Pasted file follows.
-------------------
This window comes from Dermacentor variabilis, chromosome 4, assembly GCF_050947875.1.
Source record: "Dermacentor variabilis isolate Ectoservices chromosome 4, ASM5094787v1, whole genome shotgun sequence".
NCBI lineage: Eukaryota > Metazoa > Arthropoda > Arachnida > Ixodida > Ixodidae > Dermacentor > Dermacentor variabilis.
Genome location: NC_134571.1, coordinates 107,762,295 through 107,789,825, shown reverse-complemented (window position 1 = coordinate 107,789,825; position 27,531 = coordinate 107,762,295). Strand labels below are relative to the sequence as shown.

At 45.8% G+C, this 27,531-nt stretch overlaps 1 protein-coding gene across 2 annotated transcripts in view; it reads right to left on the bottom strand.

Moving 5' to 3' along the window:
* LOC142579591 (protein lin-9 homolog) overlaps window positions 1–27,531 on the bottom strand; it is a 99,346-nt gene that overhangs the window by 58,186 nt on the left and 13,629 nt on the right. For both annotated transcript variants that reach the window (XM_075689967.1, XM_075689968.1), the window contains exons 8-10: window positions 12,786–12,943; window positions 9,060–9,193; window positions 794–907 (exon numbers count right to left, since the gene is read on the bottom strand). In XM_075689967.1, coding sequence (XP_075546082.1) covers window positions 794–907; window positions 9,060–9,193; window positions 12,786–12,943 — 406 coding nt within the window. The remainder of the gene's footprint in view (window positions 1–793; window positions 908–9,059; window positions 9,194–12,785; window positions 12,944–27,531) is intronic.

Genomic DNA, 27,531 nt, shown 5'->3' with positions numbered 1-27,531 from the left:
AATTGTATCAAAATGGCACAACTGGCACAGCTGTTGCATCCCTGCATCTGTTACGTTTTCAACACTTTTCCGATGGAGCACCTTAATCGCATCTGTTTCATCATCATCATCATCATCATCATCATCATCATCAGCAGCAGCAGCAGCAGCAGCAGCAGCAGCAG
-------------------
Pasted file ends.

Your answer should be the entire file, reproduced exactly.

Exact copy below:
This window comes from Dermacentor variabilis, chromosome 4, assembly GCF_050947875.1.
Source record: "Dermacentor variabilis isolate Ectoservices chromosome 4, ASM5094787v1, whole genome shotgun sequence".
NCBI lineage: Eukaryota > Metazoa > Arthropoda > Arachnida > Ixodida > Ixodidae > Dermacentor > Dermacentor variabilis.
Genome location: NC_134571.1, coordinates 107,762,295 through 107,789,825, shown reverse-complemented (window position 1 = coordinate 107,789,825; position 27,531 = coordinate 107,762,295). Strand labels below are relative to the sequence as shown.

At 45.8% G+C, this 27,531-nt stretch overlaps 1 protein-coding gene across 2 annotated transcripts in view; it reads right to left on the bottom strand.

Moving 5' to 3' along the window:
* LOC142579591 (protein lin-9 homolog) overlaps window positions 1–27,531 on the bottom strand; it is a 99,346-nt gene that overhangs the window by 58,186 nt on the left and 13,629 nt on the right. For both annotated transcript variants that reach the window (XM_075689967.1, XM_075689968.1), the window contains exons 8-10: window positions 12,786–12,943; window positions 9,060–9,193; window positions 794–907 (exon numbers count right to left, since the gene is read on the bottom strand). In XM_075689967.1, coding sequence (XP_075546082.1) covers window positions 794–907; window positions 9,060–9,193; window positions 12,786–12,943 — 406 coding nt within the window. The remainder of the gene's footprint in view (window positions 1–793; window positions 908–9,059; window positions 9,194–12,785; window positions 12,944–27,531) is intronic.

Genomic DNA, 27,531 nt, shown 5'->3' with positions numbered 1-27,531 from the left:
AATTGTATCAAAATGGCACAACTGGCACAGCTGTTGCATCCCTGCATCTGTTACGTTTTCAACACTTTTCCGATGGAGCACCTTAATCGCATCTGTTTCATCATCATCATCATCATCATCATCATCATCATCAGCAGCAGCAGCAGCAGCAGCAGCAGCAGCAG